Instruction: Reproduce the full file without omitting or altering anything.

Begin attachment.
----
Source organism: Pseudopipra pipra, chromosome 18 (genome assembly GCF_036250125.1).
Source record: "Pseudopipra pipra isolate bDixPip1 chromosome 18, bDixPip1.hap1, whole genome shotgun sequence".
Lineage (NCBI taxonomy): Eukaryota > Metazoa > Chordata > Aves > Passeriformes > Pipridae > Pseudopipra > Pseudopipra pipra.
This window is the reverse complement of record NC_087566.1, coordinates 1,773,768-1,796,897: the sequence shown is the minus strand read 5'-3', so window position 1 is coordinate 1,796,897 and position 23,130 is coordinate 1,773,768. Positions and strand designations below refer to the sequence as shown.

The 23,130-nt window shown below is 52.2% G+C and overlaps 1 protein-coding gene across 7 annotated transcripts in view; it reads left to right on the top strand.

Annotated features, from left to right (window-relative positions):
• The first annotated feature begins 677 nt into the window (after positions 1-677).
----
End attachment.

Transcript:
Source organism: Pseudopipra pipra, chromosome 18 (genome assembly GCF_036250125.1).
Source record: "Pseudopipra pipra isolate bDixPip1 chromosome 18, bDixPip1.hap1, whole genome shotgun sequence".
Lineage (NCBI taxonomy): Eukaryota > Metazoa > Chordata > Aves > Passeriformes > Pipridae > Pseudopipra > Pseudopipra pipra.
This window is the reverse complement of record NC_087566.1, coordinates 1,773,768-1,796,897: the sequence shown is the minus strand read 5'-3', so window position 1 is coordinate 1,796,897 and position 23,130 is coordinate 1,773,768. Positions and strand designations below refer to the sequence as shown.

The 23,130-nt window shown below is 52.2% G+C and overlaps 1 protein-coding gene across 7 annotated transcripts in view; it reads left to right on the top strand.

Annotated features, from left to right (window-relative positions):
• The first annotated feature begins 677 nt into the window (after positions 1-677).